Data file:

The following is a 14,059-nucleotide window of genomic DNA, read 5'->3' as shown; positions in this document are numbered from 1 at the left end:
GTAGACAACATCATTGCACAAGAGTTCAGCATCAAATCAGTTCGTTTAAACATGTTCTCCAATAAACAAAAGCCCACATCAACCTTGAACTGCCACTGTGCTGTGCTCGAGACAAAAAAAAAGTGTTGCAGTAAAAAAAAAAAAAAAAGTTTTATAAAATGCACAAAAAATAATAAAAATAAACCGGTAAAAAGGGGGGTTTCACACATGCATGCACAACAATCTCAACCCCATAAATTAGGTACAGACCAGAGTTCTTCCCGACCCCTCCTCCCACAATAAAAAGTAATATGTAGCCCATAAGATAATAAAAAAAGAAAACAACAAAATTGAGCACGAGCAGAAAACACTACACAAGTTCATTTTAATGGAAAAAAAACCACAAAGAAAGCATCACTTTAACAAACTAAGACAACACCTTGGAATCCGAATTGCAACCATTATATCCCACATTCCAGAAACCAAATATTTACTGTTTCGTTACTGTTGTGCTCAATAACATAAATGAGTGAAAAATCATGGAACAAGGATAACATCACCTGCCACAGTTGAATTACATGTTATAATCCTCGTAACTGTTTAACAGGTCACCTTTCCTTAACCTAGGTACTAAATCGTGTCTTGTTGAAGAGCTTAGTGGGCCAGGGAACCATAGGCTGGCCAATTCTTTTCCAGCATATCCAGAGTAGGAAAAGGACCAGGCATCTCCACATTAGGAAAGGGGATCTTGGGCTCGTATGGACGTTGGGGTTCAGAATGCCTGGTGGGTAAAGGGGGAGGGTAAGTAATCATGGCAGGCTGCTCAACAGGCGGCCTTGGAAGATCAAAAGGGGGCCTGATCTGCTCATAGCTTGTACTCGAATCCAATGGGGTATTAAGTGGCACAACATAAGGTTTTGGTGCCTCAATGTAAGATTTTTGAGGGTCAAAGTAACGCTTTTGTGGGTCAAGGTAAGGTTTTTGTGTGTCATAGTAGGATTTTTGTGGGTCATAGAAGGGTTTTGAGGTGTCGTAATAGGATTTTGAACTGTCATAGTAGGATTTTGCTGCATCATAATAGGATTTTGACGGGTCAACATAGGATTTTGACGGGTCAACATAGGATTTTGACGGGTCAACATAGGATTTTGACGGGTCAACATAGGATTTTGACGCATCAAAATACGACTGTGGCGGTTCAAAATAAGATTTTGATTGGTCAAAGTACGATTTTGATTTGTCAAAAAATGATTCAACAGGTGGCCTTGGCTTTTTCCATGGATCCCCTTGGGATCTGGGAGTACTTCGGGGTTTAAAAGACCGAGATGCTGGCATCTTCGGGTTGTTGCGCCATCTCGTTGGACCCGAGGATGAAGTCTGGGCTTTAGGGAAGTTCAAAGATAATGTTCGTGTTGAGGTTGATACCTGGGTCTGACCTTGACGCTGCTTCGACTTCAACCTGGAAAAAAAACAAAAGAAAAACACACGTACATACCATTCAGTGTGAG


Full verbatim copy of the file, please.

The following is a 14,059-nucleotide window of genomic DNA, read 5'->3' as shown; positions in this document are numbered from 1 at the left end:
GTAGACAACATCATTGCACAAGAGTTCAGCATCAAATCAGTTCGTTTAAACATGTTCTCCAATAAACAAAAGCCCACATCAACCTTGAACTGCCACTGTGCTGTGCTCGAGACAAAAAAAAAGTGTTGCAGTAAAAAAAAAAAAAAAAGTTTTATAAAATGCACAAAAAATAATAAAAATAAACCGGTAAAAAGGGGGGTTTCACACATGCATGCACAACAATCTCAACCCCATAAATTAGGTACAGACCAGAGTTCTTCCCGACCCCTCCTCCCACAATAAAAAGTAATATGTAGCCCATAAGATAATAAAAAAAGAAAACAACAAAATTGAGCACGAGCAGAAAACACTACACAAGTTCATTTTAATGGAAAAAAAACCACAAAGAAAGCATCACTTTAACAAACTAAGACAACACCTTGGAATCCGAATTGCAACCATTATATCCCACATTCCAGAAACCAAATATTTACTGTTTCGTTACTGTTGTGCTCAATAACATAAATGAGTGAAAAATCATGGAACAAGGATAACATCACCTGCCACAGTTGAATTACATGTTATAATCCTCGTAACTGTTTAACAGGTCACCTTTCCTTAACCTAGGTACTAAATCGTGTCTTGTTGAAGAGCTTAGTGGGCCAGGGAACCATAGGCTGGCCAATTCTTTTCCAGCATATCCAGAGTAGGAAAAGGACCAGGCATCTCCACATTAGGAAAGGGGATCTTGGGCTCGTATGGACGTTGGGGTTCAGAATGCCTGGTGGGTAAAGGGGGAGGGTAAGTAATCATGGCAGGCTGCTCAACAGGCGGCCTTGGAAGATCAAAAGGGGGCCTGATCTGCTCATAGCTTGTACTCGAATCCAATGGGGTATTAAGTGGCACAACATAAGGTTTTGGTGCCTCAATGTAAGATTTTTGAGGGTCAAAGTAACGCTTTTGTGGGTCAAGGTAAGGTTTTTGTGTGTCATAGTAGGATTTTTGTGGGTCATAGAAGGGTTTTGAGGTGTCGTAATAGGATTTTGAACTGTCATAGTAGGATTTTGCTGCATCATAATAGGATTTTGACGGGTCAACATAGGATTTTGACGGGTCAACATAGGATTTTGACGGGTCAACATAGGATTTTGACGGGTCAACATAGGATTTTGACGCATCAAAATACGACTGTGGCGGTTCAAAATAAGATTTTGATTGGTCAAAGTACGATTTTGATTTGTCAAAAAATGATTCAACAGGTGGCCTTGGCTTTTTCCATGGATCCCCTTGGGATCTGGGAGTACTTCGGGGTTTAAAAGACCGAGATGCTGGCATCTTCGGGTTGTTGCGCCATCTCGTTGGACCCGAGGATGAAGTCTGGGCTTTAGGGAAGTTCAAAGATAATGTTCGTGTTGAGGTTGATACCTGGGTCTGACCTTGACGCTGCTTCGACTTCAACCTGGAAAAAAAACAAAAGAAAAACACACGTACATACCATTCAGTGTGAG